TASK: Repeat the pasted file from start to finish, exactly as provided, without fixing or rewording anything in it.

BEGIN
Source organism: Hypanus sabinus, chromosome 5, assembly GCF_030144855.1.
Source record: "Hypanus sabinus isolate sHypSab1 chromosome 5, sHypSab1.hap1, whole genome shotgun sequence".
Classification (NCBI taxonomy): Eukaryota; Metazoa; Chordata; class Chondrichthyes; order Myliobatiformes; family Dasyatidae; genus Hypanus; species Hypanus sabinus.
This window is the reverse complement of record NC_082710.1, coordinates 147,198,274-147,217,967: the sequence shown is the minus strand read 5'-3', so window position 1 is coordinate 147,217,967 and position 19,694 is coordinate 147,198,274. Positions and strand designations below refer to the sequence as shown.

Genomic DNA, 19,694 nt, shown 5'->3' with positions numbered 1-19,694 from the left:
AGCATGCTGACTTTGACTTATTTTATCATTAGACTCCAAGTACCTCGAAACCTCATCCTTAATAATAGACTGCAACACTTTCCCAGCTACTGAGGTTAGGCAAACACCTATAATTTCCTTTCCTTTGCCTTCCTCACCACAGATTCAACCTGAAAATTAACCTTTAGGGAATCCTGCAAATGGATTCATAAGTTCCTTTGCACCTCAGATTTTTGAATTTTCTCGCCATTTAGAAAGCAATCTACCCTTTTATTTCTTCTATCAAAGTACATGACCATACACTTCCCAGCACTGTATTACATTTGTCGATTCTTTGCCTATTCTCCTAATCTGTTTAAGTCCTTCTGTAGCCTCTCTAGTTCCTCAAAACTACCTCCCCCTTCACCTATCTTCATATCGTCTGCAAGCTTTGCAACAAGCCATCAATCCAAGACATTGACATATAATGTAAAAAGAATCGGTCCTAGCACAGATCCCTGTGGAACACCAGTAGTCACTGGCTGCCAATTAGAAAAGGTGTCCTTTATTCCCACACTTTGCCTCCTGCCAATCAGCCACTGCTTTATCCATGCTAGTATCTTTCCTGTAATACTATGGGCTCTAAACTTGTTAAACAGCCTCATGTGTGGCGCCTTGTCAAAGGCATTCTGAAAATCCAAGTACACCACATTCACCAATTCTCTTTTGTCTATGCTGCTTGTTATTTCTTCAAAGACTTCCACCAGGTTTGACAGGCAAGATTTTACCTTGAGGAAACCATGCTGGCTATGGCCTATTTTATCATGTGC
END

Source organism: Hypanus sabinus, chromosome 5, assembly GCF_030144855.1.
Source record: "Hypanus sabinus isolate sHypSab1 chromosome 5, sHypSab1.hap1, whole genome shotgun sequence".
Classification (NCBI taxonomy): Eukaryota; Metazoa; Chordata; class Chondrichthyes; order Myliobatiformes; family Dasyatidae; genus Hypanus; species Hypanus sabinus.
This window is the reverse complement of record NC_082710.1, coordinates 147,198,274-147,217,967: the sequence shown is the minus strand read 5'-3', so window position 1 is coordinate 147,217,967 and position 19,694 is coordinate 147,198,274. Positions and strand designations below refer to the sequence as shown.

Genomic DNA, 19,694 nt, shown 5'->3' with positions numbered 1-19,694 from the left:
AGCATGCTGACTTTGACTTATTTTATCATTAGACTCCAAGTACCTCGAAACCTCATCCTTAATAATAGACTGCAACACTTTCCCAGCTACTGAGGTTAGGCAAACACCTATAATTTCCTTTCCTTTGCCTTCCTCACCACAGATTCAACCTGAAAATTAACCTTTAGGGAATCCTGCAAATGGATTCATAAGTTCCTTTGCACCTCAGATTTTTGAATTTTCTCGCCATTTAGAAAGCAATCTACCCTTTTATTTCTTCTATCAAAGTACATGACCATACACTTCCCAGCACTGTATTACATTTGTCGATTCTTTGCCTATTCTCCTAATCTGTTTAAGTCCTTCTGTAGCCTCTCTAGTTCCTCAAAACTACCTCCCCCTTCACCTATCTTCATATCGTCTGCAAGCTTTGCAACAAGCCATCAATCCAAGACATTGACATATAATGTAAAAAGAATCGGTCCTAGCACAGATCCCTGTGGAACACCAGTAGTCACTGGCTGCCAATTAGAAAAGGTGTCCTTTATTCCCACACTTTGCCTCCTGCCAATCAGCCACTGCTTTATCCATGCTAGTATCTTTCCTGTAATACTATGGGCTCTAAACTTGTTAAACAGCCTCATGTGTGGCGCCTTGTCAAAGGCATTCTGAAAATCCAAGTACACCACATTCACCAATTCTCTTTTGTCTATGCTGCTTGTTATTTCTTCAAAGACTTCCACCAGGTTTGACAGGCAAGATTTTACCTTGAGGAAACCATGCTGGCTATGGCCTATTTTATCATGTGC